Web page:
July 04, 2020
Health Economics is the study of the allocation of resources to and within the health economy. Health economics is still a relatively new discipline with an evolving scope and pedagogy. Despite this caveat few other fields of study are more relevant
to unravelling the meaning of today’s headlines, or more pertinent to the lives of individuals1
It is fair to acknowledge the fact that Health Economics is used at different degrees across the globe. In the UK for example Health Economics is championed by the National Institute for Health and Care Excellence (NICE) and is used systematically before authorising a new drug or a new device into the National Health Service (NHS) for England and Wales. In the USA Health Economics is gaining more interest by the private health insurance companies. Case in point, out of OECD countries, the United States allocates by far the largest share of GDP to health care spending i.e. 17.8% in 20192 . Likewise, in 2015, U.S. consumers spent 18.3 percent of their budgets on health care as opposed to 7.3 percent on food, and 15.6 percent on housing.1
Critics of the U.S. healthcare system often wonder what Americans are getting for their money, which is a legitimate question when plotting the Life Expectancy of different countries against their health care expenditures.
the choice of a health care treatment seems purely medical to most people, Physicians and other providers increasingly believe in evaluating and comparing alternative treatments on economic grounds1. To help them, Health Economists seek to
determine whether spending on new technology is worth it. More specifically, the purpose of economic evaluation is to inform, so the key inputs to any economic evaluation are evidence about the effects of alternative courses of action.3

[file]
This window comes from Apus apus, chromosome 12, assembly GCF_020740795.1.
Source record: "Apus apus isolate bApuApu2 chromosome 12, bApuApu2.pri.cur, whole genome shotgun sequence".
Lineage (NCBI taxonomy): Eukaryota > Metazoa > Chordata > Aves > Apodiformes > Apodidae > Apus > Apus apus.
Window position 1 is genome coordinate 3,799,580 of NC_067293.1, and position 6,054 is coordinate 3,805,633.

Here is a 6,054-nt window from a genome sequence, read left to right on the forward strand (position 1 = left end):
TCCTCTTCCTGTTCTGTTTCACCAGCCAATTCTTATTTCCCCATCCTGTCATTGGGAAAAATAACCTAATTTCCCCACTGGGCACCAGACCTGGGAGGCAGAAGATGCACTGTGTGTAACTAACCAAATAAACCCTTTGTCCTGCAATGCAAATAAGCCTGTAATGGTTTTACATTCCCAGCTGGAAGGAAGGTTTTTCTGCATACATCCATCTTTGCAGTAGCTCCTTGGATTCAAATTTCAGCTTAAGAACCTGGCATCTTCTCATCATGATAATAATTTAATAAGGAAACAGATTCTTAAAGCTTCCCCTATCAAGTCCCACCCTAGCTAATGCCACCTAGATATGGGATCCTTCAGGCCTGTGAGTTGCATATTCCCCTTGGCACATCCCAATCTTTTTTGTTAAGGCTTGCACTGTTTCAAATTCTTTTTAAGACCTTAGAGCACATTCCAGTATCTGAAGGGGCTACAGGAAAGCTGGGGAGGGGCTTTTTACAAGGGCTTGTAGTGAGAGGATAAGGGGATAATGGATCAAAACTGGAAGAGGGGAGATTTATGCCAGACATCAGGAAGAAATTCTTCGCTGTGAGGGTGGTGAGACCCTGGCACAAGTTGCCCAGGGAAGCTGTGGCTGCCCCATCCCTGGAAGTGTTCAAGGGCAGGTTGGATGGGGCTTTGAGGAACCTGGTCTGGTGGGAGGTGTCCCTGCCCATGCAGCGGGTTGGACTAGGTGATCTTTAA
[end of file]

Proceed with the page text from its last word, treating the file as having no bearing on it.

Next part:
While classical economics studies the production, distribution, and consumption of goods and services in a perfectly competitive market, health economy fulfils none of the prerequisites of such markets.
|PERFECTLY COMPETITIVE MARKETS||HEALTH ECONOMY|
|No single Consumer nor Producer can influence the price||The markets, especially the pharmaceutical one, are highly concentrated around a few large producers|
|The product is homogenous and not differentiable||Health goods are highly differentiated (think of branded drugs) and increasingly so (think of personalised medicine)|
|Consumers are perfectly informed||The information of patients versus practitioners is highly asymmetrical|
|There are no barriers to enter or exit the market||The health care market is highly regulated resulting in strong barriers to enter it|
Economic evaluation always involves a comparative analysis of alternative interventions
Incremental Cost Effectiveness Ratio (ICER)
The ICER compares the cost of two interventions with their respective effects of two interventions e.g. in terms of Quality-Adjusted Life Years (QALYs)
While the primary relevance of Health Economics for BioMedTech companies is to justify a (better) reimbursement fee, it can also be deployed as a tactical tool to help convince other stakeholders of the targeted health care system.
This pragmatic deployment of Health Economics methodology involves: